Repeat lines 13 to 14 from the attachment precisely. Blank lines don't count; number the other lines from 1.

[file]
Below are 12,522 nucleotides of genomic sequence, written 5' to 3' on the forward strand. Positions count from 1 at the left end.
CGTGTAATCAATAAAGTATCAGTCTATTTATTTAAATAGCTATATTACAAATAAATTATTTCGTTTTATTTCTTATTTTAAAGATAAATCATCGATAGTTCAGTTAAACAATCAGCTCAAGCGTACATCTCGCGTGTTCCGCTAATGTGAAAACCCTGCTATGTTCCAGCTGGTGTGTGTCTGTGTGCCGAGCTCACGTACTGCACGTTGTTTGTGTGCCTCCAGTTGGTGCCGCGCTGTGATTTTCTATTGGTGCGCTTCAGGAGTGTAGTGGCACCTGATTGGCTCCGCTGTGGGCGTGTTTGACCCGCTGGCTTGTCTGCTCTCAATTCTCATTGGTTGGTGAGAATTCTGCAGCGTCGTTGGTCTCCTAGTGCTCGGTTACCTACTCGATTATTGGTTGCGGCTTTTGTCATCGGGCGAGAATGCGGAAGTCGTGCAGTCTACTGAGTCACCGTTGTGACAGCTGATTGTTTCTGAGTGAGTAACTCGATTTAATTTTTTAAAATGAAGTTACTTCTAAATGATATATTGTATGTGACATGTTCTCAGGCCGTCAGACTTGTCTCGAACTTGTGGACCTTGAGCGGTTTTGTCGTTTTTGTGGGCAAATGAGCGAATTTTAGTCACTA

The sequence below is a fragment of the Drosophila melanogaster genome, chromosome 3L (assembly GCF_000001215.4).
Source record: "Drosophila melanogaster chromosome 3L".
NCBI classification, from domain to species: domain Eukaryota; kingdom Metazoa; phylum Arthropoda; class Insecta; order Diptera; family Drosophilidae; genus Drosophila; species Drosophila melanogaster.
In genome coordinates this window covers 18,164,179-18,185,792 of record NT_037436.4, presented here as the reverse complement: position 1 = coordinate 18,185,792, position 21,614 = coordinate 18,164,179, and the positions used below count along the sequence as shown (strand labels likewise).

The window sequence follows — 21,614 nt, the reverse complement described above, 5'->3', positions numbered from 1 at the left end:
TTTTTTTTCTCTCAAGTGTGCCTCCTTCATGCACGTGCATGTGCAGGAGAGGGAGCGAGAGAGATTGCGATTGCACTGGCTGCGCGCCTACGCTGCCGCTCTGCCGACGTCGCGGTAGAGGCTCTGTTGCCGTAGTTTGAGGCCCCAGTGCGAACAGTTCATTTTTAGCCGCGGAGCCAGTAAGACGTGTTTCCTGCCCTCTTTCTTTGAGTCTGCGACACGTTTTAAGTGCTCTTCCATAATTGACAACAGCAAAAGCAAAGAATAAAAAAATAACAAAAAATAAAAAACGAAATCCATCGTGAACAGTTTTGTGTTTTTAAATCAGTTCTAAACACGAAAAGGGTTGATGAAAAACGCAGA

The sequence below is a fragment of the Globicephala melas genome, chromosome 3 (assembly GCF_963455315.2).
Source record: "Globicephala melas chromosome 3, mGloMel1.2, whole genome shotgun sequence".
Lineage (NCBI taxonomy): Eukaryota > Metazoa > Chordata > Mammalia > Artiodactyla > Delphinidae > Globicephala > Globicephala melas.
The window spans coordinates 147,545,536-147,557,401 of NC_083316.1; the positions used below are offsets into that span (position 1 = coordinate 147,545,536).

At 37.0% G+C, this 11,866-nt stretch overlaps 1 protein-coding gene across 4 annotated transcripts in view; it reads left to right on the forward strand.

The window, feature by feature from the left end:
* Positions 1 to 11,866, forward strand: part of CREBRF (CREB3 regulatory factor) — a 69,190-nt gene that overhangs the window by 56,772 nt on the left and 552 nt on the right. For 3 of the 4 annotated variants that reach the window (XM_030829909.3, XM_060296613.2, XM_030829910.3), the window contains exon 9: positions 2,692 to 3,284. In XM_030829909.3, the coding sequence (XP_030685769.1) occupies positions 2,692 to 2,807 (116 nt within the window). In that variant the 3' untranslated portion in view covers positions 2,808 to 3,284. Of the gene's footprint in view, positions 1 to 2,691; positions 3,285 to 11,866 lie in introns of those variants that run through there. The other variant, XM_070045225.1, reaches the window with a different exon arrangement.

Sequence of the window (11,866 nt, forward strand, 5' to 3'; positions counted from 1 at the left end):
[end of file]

At 37.0% G+C, this 11,866-nt stretch overlaps 1 protein-coding gene across 4 annotated transcripts in view; it reads left to right on the forward strand.

The window, feature by feature from the left end: